> The central star of the TRAPPIST-1 planetary system (TRAPPIST-1A) is more than twice as cold as the Sun, and a red star at a distance of 39 light years (370 trillion km) from us. TRAPPIST-1A is relatively close by and is among the 300 closest stars to the Sun. The star TRAPPIST-1A is about 10 times smaller in size and 12 times less massive than our Sun.
> TRAPPIST is an acronym for Transiting Planets and Planetesimals Small Telescope, a project devoted to the detection of exoplanets.
> TRAPPIST-1 planetary system has seven planets, with masses and sizes similar to those of Earth. The entire system is so compact, it will fit inside the orbit of Mercury. The orbital periods of these planets are less than 13 days, with the closest planet going around the star in just 1.5 days.
> The only planetary system that we knew of until the 1990s was our own solar system. The first definitive detection of an extrasolar planet or exoplanet orbiting a middle-aged star like the Sun was in 1995 when Michel Mayor and Didier Queloz of the University of Geneva discovered a planet orbiting the star 51 Pegasi. The total number of known exoplanet candidates is now close to 5,000.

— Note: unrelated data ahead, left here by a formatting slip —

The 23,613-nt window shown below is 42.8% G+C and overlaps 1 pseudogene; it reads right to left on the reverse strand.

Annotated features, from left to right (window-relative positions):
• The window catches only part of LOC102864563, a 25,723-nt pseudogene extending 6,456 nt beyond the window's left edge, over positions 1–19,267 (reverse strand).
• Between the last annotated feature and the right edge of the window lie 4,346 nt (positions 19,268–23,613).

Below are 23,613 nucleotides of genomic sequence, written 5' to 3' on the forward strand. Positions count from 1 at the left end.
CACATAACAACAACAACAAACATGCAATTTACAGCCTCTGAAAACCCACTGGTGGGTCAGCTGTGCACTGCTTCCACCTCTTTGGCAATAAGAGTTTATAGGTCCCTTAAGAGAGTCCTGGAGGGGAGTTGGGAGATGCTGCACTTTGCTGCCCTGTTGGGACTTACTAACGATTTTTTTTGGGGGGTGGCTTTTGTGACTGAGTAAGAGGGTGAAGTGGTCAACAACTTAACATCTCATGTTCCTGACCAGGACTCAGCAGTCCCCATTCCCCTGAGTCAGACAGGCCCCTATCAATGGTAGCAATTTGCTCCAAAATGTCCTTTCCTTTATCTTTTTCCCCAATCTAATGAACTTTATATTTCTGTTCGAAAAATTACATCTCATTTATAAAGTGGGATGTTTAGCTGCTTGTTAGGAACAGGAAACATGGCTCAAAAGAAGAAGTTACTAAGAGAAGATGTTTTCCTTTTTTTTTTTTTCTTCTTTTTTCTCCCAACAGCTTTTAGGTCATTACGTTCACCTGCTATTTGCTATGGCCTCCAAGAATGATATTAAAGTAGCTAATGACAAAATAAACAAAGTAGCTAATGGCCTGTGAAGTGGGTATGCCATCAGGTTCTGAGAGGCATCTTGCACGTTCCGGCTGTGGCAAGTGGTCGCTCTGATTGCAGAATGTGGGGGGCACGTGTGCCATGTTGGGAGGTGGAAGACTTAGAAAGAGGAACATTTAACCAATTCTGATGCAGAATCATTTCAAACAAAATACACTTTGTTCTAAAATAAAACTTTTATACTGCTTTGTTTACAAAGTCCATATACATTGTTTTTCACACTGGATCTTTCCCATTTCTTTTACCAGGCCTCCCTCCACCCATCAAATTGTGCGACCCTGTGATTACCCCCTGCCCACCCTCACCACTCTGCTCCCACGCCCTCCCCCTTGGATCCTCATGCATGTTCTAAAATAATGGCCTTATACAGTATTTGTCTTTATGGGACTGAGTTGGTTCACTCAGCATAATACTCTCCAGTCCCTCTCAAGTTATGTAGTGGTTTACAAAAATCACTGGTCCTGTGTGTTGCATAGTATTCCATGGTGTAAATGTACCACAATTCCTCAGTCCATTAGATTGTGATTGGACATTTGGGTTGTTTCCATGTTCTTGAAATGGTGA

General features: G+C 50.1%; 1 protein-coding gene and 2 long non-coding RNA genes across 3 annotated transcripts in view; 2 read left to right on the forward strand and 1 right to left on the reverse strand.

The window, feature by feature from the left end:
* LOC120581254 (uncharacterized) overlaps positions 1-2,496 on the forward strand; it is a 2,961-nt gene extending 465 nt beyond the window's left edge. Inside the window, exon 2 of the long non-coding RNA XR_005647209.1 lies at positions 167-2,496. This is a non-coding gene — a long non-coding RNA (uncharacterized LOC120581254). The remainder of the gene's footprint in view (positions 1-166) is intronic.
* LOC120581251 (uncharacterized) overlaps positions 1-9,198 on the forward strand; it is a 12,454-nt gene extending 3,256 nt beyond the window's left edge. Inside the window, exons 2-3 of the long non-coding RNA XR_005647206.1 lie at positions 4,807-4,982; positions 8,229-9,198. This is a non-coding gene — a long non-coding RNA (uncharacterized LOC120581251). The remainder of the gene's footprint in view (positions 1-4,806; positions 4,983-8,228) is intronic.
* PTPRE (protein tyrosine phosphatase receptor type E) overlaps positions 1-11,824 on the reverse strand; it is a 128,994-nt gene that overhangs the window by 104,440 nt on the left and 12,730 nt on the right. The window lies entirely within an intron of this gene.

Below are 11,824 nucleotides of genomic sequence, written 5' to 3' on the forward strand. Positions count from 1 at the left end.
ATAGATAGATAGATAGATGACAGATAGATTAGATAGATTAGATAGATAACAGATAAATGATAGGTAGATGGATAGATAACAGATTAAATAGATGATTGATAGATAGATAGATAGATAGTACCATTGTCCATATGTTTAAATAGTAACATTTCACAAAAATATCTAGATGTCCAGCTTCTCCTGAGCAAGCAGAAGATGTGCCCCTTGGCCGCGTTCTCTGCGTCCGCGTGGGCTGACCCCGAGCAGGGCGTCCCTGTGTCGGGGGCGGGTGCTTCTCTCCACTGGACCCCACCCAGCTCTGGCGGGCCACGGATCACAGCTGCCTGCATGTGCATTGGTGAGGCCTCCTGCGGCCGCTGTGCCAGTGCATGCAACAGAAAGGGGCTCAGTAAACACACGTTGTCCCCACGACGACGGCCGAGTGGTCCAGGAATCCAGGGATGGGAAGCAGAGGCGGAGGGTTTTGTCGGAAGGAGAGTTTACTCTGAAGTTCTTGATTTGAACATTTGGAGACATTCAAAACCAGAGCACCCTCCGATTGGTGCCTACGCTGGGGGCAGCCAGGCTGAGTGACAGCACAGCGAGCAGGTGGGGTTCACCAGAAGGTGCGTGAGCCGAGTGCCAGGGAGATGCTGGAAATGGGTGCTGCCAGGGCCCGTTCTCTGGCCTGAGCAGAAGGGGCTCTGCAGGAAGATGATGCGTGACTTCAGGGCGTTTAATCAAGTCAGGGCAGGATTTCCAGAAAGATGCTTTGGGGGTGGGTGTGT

> One of the primary aims of exoplanet research is to identify and characterise Earth-like planets in “habitable zones” around other stars. Habitable zone is defined as the region around the star where liquid water can exist on the planet’s surface. Astronomers are looking for exo-Earths which have a comfortable temperature and breathable atmosphere.
> All seven planets in the TRAPPIST-1 system could potentially have liquid water on their surfaces. Detailed modelling indicates that three of the planets in the TRAPPIST-1 system could harbour oceans on their surfaces, if they were to have Earth-like atmospheres. Other planets also could have liquid water on limited regions of their surfaces.
> The compactness of the TRAPPIST-1 planetary system makes it highly likely that the planets are tidally locked, meaning that the rotation and the orbital period of the planets are the same. One consequence of this is that one side of the planets always faces the star, resulting in a permanent day side and a permanent night side. This may well be the case for most temperate Earth-like planets outside the solar system.
(Purvankara is a faculty member in the Infrared and Optical Astronomy group at the Dept. of Astronomy & Astrophysics at TIFR)
Manoj Purvankara’s Chai and Why session on How do (exo)planetary systems form? will be held on April 2, 11am
At Prithvi Theatre, Juhu Tara Road